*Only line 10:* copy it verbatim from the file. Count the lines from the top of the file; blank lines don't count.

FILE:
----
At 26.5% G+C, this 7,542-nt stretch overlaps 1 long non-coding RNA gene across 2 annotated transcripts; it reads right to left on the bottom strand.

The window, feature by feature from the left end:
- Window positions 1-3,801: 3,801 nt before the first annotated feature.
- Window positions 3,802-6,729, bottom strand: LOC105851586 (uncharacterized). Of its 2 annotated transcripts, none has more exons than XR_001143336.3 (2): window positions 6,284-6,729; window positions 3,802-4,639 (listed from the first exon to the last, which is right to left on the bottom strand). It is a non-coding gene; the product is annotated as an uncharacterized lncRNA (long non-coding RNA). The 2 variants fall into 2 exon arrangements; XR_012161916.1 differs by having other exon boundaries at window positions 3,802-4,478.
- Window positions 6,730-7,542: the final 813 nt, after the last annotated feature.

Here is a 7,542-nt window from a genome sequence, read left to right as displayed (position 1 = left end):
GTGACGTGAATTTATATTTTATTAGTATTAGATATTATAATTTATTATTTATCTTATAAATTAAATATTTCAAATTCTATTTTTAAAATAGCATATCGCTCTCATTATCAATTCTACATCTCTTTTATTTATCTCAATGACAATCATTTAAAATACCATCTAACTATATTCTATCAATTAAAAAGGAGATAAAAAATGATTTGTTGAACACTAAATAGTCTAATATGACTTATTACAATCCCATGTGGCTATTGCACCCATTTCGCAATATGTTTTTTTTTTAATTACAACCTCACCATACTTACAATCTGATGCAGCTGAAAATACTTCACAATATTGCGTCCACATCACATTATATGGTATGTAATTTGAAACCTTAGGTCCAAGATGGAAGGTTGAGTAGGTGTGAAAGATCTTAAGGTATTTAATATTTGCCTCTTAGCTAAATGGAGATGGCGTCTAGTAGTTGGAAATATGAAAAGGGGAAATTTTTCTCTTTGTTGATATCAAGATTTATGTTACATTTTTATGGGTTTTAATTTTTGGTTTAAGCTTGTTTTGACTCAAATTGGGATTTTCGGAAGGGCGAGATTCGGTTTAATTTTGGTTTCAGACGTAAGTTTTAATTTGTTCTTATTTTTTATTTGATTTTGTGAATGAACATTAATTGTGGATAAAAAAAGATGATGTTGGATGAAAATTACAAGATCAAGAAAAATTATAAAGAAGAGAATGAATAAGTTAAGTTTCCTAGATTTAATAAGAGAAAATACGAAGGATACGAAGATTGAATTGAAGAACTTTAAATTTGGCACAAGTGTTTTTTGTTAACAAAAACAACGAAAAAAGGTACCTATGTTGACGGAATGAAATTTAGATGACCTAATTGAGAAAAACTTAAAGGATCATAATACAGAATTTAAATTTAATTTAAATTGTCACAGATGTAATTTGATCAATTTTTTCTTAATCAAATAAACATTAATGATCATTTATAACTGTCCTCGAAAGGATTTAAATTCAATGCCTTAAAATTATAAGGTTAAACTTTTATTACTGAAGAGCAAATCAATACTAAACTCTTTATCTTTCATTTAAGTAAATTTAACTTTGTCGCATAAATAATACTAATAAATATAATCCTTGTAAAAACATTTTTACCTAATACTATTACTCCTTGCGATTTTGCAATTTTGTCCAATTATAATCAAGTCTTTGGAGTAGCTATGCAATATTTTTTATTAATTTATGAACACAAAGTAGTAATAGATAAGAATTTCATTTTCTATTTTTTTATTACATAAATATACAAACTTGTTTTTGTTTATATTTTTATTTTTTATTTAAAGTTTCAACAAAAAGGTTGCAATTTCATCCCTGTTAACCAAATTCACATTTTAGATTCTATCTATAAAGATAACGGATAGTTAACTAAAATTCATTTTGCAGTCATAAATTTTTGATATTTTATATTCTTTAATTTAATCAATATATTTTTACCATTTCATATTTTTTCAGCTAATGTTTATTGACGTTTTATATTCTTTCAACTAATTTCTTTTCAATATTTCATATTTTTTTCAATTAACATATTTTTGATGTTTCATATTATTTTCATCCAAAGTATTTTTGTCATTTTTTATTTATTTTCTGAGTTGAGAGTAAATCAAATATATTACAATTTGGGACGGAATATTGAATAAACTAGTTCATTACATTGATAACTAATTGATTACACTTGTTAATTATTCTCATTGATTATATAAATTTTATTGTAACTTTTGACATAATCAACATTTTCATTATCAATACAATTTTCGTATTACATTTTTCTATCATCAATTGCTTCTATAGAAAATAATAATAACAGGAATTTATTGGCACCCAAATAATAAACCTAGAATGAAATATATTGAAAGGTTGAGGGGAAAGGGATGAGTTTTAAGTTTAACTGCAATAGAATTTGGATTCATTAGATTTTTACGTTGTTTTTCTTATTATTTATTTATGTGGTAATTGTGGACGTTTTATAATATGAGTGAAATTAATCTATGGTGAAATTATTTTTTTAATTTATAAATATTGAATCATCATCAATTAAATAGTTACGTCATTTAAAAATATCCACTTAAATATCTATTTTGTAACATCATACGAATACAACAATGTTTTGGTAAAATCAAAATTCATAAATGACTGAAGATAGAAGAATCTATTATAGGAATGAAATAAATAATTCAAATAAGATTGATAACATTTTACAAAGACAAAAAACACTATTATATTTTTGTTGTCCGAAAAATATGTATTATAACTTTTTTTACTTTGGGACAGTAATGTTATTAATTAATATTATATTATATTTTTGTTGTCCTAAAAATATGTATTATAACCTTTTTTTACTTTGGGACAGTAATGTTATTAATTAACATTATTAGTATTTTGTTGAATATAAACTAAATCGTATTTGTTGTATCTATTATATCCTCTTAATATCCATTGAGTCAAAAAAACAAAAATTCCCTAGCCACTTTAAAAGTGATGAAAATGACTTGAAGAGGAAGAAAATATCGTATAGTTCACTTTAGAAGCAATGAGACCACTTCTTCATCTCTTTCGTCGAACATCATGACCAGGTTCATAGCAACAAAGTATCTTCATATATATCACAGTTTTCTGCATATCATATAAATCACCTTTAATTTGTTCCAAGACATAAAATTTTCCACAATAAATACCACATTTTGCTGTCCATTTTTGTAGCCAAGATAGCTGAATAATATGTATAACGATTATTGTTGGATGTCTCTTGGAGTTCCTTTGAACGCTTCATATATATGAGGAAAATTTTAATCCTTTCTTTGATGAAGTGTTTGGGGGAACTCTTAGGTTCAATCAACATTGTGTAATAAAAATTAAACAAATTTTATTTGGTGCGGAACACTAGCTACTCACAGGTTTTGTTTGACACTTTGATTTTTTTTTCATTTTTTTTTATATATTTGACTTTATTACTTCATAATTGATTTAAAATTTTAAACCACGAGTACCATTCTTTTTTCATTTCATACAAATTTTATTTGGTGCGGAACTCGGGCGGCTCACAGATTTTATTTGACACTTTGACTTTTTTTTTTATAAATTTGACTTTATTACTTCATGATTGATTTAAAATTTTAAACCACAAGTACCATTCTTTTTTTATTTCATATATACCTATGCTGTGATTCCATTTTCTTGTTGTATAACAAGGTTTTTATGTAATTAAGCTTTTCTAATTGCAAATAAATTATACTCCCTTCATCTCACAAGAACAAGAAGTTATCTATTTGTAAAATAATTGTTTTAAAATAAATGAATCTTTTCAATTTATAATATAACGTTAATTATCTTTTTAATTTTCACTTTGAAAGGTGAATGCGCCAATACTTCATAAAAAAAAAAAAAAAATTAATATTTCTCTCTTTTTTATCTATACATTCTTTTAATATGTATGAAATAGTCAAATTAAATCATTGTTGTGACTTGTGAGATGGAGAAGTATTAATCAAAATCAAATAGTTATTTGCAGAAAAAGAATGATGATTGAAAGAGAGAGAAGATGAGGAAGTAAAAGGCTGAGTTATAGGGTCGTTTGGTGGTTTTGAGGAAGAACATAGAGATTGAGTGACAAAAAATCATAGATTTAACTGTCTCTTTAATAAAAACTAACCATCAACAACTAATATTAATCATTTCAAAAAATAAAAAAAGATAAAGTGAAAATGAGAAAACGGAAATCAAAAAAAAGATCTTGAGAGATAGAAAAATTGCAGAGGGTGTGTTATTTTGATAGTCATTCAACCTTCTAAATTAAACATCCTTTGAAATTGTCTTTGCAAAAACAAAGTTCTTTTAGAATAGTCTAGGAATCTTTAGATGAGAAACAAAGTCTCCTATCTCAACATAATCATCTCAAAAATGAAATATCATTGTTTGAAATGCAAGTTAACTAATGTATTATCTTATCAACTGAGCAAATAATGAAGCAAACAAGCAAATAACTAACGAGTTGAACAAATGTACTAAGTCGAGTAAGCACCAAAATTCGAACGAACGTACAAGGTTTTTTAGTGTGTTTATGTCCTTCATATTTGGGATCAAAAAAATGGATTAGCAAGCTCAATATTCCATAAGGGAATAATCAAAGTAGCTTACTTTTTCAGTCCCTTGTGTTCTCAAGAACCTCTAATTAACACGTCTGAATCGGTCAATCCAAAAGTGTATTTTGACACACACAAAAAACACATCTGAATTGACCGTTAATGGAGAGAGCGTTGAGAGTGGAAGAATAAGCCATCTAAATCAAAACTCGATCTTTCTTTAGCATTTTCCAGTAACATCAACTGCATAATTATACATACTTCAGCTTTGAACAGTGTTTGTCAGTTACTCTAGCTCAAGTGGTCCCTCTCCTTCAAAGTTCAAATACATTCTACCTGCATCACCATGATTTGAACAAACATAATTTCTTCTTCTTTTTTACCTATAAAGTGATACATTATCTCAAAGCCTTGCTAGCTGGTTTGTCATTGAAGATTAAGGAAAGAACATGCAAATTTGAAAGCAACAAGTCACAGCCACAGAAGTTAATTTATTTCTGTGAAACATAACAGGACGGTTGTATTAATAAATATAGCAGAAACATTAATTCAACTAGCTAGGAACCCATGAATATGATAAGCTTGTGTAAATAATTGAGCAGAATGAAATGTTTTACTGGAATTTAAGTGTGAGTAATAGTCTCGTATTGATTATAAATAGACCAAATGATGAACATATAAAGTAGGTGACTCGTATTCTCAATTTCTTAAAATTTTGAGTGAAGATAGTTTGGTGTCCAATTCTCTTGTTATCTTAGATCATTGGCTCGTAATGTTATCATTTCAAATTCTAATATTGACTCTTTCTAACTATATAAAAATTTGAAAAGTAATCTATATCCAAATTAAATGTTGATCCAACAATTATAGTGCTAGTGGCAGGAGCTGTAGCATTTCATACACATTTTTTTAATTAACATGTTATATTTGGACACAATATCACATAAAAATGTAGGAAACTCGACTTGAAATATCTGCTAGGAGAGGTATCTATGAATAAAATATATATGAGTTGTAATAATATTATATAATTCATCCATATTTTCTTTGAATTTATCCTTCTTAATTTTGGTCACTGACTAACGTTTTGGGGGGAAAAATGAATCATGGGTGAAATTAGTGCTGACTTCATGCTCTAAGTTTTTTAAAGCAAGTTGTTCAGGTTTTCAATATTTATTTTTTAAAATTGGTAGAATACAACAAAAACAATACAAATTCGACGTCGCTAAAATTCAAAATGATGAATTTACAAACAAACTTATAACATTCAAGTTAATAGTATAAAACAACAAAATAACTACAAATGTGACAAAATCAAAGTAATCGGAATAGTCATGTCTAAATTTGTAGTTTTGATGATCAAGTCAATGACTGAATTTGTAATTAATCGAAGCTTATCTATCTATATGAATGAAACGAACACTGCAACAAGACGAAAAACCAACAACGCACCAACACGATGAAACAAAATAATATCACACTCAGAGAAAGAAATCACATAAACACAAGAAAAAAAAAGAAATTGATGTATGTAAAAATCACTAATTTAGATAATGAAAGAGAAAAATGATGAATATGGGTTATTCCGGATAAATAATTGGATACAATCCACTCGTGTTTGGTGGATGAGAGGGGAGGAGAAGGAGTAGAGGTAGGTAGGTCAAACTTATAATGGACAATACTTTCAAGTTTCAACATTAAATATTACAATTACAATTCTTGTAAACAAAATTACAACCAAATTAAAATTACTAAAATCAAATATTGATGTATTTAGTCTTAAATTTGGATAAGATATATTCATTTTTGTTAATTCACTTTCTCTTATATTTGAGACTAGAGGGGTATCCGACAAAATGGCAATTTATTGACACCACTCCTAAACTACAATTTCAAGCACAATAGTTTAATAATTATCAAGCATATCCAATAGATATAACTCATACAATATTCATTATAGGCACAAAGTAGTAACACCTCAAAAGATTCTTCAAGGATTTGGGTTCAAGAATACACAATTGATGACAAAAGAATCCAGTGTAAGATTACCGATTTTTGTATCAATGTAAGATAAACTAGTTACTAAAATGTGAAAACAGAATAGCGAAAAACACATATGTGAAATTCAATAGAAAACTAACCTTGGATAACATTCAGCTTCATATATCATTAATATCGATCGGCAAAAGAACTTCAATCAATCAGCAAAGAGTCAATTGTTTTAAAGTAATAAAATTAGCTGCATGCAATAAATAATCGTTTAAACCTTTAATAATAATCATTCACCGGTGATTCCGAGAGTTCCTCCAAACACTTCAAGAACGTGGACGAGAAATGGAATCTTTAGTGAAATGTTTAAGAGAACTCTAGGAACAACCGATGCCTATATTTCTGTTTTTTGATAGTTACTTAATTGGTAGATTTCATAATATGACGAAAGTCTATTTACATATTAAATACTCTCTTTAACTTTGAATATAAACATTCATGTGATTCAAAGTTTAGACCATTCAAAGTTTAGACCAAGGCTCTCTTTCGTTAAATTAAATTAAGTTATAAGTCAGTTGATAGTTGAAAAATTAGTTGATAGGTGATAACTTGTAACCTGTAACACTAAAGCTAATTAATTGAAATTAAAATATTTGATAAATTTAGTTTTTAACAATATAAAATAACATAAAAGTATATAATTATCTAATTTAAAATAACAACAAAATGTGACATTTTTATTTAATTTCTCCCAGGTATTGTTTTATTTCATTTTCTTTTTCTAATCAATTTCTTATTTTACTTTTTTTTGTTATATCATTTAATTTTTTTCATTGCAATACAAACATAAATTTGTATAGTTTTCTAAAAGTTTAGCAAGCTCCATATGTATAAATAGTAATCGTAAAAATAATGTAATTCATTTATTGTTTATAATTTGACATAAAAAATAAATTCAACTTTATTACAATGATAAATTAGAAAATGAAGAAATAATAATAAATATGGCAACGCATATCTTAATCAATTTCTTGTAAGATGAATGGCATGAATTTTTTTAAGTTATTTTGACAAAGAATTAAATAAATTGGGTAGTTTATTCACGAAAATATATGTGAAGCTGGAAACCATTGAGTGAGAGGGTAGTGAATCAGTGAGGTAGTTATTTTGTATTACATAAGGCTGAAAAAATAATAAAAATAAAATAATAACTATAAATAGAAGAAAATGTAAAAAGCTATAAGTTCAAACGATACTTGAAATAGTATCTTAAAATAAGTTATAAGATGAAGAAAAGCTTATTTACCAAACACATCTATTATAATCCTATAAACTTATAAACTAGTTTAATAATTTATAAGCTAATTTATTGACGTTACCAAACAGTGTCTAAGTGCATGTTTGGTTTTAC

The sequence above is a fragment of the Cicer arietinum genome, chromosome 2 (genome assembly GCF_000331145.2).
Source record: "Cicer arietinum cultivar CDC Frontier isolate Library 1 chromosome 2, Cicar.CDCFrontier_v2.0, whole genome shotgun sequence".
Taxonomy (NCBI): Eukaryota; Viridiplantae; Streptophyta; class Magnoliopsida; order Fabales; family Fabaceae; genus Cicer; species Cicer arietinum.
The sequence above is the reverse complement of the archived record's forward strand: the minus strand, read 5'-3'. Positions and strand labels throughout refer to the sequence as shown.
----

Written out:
Taxonomy (NCBI): Eukaryota; Viridiplantae; Streptophyta; class Magnoliopsida; order Fabales; family Fabaceae; genus Cicer; species Cicer arietinum.